Dealing with patients who decline to wear a face covering

There may be a small number of patients who will not follow government guidance on face coverings in NHS settings.

While the legal requirement to wear a face covering has ended in England, infection control measures remain in force. In the rest of the UK, face coverings are still required in some indoor settings

The infection prevention and control guidance, which applies throughout the UK, means GP practices can continue to ask non-exempt patients to wear a mask.

Healthcare providers can remind patients and any companions of the requirement to wear a face covering when appointments are made for a face-to-face consultation. Signs can help to reinforce the message at the entrance to the practice, within the waiting room and on the practice website.

Not only will this help to remind non-exempt patients and companions to put on their mask but will also ensure anyone arriving at the practice without an appointment knows that a face covering is required. Certain groups are exempt from wearing a face covering such as those who have health problems or a disability.

The infection prevention and control guidance states, "Patients in all care areas should still be encouraged and supported to wear a face mask, providing it is tolerated and is not detrimental to their medical or care needs."

Patients who refuse to comply

Where a patient who could wear a face covering chooses not to do so, explain the reason for its importance in protecting patients and staff. Remind them the virus can be carried by asymptomatic people.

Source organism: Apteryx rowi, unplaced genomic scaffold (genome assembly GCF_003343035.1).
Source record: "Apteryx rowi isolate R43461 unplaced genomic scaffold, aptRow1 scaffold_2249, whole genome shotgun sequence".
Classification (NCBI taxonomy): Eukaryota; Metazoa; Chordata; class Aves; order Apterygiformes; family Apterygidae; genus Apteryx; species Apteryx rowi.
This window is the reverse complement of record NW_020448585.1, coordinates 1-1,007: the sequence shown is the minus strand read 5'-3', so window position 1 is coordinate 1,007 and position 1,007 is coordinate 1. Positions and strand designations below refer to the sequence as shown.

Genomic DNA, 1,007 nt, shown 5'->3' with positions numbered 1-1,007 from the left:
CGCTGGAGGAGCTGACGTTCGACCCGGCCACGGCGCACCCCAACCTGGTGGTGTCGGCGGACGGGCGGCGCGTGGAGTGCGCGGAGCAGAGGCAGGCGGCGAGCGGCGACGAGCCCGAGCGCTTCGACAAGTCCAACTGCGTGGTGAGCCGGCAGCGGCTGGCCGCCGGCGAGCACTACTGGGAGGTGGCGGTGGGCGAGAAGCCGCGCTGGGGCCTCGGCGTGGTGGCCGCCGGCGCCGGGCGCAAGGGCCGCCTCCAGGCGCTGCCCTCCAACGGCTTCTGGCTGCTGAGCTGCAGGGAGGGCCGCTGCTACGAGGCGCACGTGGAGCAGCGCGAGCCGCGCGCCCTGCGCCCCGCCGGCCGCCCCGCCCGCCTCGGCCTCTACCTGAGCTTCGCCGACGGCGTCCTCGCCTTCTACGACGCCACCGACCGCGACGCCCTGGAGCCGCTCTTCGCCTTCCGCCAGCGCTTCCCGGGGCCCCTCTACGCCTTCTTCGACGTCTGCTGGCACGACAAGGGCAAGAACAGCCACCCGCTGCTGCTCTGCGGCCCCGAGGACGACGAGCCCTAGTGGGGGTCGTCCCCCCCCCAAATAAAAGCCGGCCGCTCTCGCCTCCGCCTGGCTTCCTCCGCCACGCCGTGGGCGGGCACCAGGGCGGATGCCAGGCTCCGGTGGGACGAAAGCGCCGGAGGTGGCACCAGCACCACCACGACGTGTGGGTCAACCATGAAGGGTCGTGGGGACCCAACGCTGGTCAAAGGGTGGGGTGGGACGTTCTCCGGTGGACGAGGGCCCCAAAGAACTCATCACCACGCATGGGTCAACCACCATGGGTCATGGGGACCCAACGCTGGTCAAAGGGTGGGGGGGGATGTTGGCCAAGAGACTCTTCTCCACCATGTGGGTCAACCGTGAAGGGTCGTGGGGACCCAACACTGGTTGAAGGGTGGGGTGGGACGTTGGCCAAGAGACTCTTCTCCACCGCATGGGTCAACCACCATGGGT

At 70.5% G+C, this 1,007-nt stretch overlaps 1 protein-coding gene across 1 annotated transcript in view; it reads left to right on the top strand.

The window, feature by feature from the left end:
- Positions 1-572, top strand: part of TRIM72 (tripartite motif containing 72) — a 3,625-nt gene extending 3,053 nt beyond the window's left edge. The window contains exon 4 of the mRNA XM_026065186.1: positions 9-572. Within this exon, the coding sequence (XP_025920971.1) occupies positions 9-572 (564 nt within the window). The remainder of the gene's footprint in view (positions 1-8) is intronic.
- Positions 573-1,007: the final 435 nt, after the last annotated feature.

If the patient does not have a mask, the situation might be resolved by offering them one.

If the patient continues to decline to wear a mask, you may wish to consider whether a face-to-face appointment is absolutely necessary or if another way of carrying out the consultation would be more appropriate.

However, by the time a patient arrives at the surgery, you may have already judged that a face-to-face consultation is required. With this in mind, there are steps you can take to try to minimise the risk to yourself, colleagues and to other patients.

  • Maintain social distancing as far as this is possible, observe hand hygiene measures and ensure members of staff wear appropriate PPE.
  • Consider booking the patient into a quieter appointment slot, if they don't need to be seen urgently, or allow them to wait in an area separate to the main waiting area or where there tends to be fewer staff and patients.

There is no power to enforce mask wearing by patients, and GPs should be cautious about declining to provide necessary care to a patient on the basis of their decision not to wear a mask.

If a patient was not treated on this basis and came to harm as a result, the practice could be criticised. To avoid any unnecessary confrontations, it is helpful to have a policy in place so that all staff know what action needs to be taken should they encounter this dilemma.

You can get advice from the MDU or your own medical defence organisation if questions remain about treating a patient who declines to wear a face covering.

A version of this article first appeared on GP online.

This page was correct at publication on 03/08/2021. Any guidance is intended as general guidance for members only. If you are a member and need specific advice relating to your own circumstances, please contact one of our advisers.

Dr Kathryn Leask

by Dr Kathryn Leask BSc (Hons) MBChB (Hons) LLB MA MRCPCH FFFLM MRCPathME DMedEth MDU medico-legal adviser

Kathryn has been a medico-legal adviser with the MDU since 2007 and is a team leader, trainer and mentor in the medical advisory department. Before joining the MDU, she worked in paediatrics gaining her MRCPCH in 2002 and did her specialty training in clinical genetics. She has an MA in Health Care Ethics and Law, a Bachelor of Law and a Professional Doctorate in Medical Ethics. She is also a fellow of the Faculty of Forensic and Legal Medicine and has previously been an examiner and deputy chief examiner for the faculty. Kathryn is currently a member of the faculty’s training and education subcommittee and a member of the Royal College of Pathologists (medical examiner).